As a self-aware, meta-textual piece reflecting on the both the history of TNS’ productions, it was fascinating to watch the cast reprise their roles from past productions, such as Karen Tan in Still Building from the 90s. Being Haresh Sharma even gave TNS regular Siti Khalijah her own segment, having performed in some of TNS’ most acclaimed productions. In the segment, Siti channelled her past roles as Malay women of varying backgrounds in Gemuk Girls, Model Citizens, Poor Thing and Best Of. It is Sharma’s scripts that propelled Siti to stardom, allowing her to showcase her immense range of characters and develop her craft, becoming The Necessary Stage’s actress of choice when it comes to casting for a Malay woman everyone can relate to.
Despite not appearing in the original Gemuk Girls, Ghafir Akbar infused one of its most heartwrenching monologues with deep emotion and pain, enhanced by a highly stylized sequence as he stretched from chair to chair, his movements calculated perfectly, but confused when he ultimately decides to stay true to his morals and forfeit his freedom. Ghafir also played Off Centre’s Vinod in various scenes, equally ripe with emotion and culminating in a showstopping moment as the skies open up to rain down upon him, the silhouette of his body poised and powerful.
One of the most fascinating scenes was the reproduction of Sharma’s Lizard. Having only been staged once, this was a play that few audience members would be familiar with, and follows a mother, son and maid as they argue with each other and chaos ensues. Taking on a campy John Waters-esque direction, this version of Lizard suggested that these problems were not isolated incidents, but common, in having the cast split into two groups and take turns performing the sequence.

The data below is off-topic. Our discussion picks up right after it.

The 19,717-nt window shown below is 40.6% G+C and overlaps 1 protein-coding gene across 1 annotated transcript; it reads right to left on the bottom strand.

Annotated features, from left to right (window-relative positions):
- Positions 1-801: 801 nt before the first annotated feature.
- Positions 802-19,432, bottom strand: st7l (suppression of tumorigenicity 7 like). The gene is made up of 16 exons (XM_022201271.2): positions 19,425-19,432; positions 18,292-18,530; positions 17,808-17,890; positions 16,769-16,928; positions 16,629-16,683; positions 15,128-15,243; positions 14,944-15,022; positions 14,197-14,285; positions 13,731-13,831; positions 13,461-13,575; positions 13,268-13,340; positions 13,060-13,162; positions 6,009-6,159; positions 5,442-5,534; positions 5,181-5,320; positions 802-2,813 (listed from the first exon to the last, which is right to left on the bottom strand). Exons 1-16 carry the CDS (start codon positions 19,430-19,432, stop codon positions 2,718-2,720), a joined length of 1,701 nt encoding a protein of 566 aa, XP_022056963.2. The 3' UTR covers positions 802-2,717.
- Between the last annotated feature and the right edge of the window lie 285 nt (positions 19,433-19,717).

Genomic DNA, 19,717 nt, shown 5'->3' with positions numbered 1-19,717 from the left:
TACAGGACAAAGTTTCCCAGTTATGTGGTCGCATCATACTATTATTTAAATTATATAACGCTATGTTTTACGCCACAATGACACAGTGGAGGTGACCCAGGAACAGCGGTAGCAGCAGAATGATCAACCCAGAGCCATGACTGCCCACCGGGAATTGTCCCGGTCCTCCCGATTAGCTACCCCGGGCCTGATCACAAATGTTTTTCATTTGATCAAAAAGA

Although utilizing a relatively simple set, much like the play itself, Neontights’ set unveils an increasing number of elements as time goes by, from children’s rides to a tree that appeared in multiple scenes, not to mention plenty of props from lion masks to an entire spectrum of coloured wigs. One of the most creative set pieces were the platforms used in the Still Building segment, which, lined with small yellow squares, resembled small buildings reminding audiences of the play’s discussion of Hotel New World, contributing to the thematic relevance of the set. Of course, Andy Lim’s precise lighting design helped as well, while Philip Tan’s sound design conveyed TNS’ wry mix of fun during the more light-hearted segments, but also tempered it with simple yet devastatingly moving pieces during the more serious parts.